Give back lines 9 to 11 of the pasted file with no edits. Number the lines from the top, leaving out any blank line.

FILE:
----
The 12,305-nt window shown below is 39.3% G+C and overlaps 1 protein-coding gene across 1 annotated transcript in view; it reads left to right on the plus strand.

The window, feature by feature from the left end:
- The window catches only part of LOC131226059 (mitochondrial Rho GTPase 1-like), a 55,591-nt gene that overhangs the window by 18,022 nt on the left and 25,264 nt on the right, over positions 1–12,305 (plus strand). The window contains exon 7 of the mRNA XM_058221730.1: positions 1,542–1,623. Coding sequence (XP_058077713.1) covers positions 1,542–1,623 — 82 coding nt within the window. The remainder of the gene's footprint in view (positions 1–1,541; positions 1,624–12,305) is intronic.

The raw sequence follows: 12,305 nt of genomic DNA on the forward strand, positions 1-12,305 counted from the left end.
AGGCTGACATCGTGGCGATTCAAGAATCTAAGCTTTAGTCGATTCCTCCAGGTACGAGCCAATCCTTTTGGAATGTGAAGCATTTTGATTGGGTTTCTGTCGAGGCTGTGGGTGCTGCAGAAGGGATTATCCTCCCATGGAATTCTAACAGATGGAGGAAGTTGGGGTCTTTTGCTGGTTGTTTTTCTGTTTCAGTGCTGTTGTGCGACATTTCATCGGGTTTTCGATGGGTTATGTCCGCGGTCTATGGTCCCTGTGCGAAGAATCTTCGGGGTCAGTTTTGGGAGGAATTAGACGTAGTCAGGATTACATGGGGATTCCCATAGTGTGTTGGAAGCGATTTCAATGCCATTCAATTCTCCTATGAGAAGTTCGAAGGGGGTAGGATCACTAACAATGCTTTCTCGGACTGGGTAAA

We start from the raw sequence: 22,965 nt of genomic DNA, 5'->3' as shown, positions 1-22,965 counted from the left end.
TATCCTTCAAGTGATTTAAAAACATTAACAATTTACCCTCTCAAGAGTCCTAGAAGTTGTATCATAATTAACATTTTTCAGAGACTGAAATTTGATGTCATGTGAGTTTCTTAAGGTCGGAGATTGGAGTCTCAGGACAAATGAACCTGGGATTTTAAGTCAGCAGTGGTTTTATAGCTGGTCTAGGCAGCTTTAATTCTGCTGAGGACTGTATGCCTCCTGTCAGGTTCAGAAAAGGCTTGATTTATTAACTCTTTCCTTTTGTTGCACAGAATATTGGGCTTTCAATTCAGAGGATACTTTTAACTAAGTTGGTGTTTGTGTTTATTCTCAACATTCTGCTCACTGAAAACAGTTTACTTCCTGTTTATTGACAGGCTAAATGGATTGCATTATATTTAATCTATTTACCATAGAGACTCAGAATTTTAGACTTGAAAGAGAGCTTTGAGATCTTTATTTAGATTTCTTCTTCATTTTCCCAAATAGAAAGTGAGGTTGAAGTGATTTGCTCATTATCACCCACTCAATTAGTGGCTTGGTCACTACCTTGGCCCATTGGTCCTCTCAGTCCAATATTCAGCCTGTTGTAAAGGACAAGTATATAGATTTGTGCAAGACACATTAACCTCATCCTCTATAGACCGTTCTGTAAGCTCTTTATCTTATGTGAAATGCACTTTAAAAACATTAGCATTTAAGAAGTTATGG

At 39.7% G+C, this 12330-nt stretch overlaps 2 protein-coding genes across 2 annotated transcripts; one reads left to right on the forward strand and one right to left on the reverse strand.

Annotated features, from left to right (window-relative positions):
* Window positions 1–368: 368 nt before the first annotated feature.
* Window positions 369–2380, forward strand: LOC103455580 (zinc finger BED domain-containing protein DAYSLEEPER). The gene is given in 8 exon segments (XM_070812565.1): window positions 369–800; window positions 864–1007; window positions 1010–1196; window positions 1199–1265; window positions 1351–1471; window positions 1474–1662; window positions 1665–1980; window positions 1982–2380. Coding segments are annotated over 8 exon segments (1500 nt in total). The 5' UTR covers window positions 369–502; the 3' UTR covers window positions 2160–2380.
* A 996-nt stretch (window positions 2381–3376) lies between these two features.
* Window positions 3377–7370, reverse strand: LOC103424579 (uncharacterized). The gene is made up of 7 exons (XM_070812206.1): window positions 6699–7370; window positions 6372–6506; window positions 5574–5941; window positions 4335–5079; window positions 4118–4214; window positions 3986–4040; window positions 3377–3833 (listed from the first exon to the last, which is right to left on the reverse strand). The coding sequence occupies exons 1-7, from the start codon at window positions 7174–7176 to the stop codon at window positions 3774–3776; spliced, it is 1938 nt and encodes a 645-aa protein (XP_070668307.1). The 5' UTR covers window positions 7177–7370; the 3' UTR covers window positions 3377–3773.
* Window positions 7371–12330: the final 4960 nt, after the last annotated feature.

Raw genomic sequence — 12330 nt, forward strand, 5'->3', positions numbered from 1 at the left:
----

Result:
Annotated features, from left to right (window-relative positions):
* Window positions 1–368: 368 nt before the first annotated feature.
* Window positions 369–2380, forward strand: LOC103455580 (zinc finger BED domain-containing protein DAYSLEEPER). The gene is given in 8 exon segments (XM_070812565.1): window positions 369–800; window positions 864–1007; window positions 1010–1196; window positions 1199–1265; window positions 1351–1471; window positions 1474–1662; window positions 1665–1980; window positions 1982–2380. Coding segments are annotated over 8 exon segments (1500 nt in total). The 5' UTR covers window positions 369–502; the 3' UTR covers window positions 2160–2380.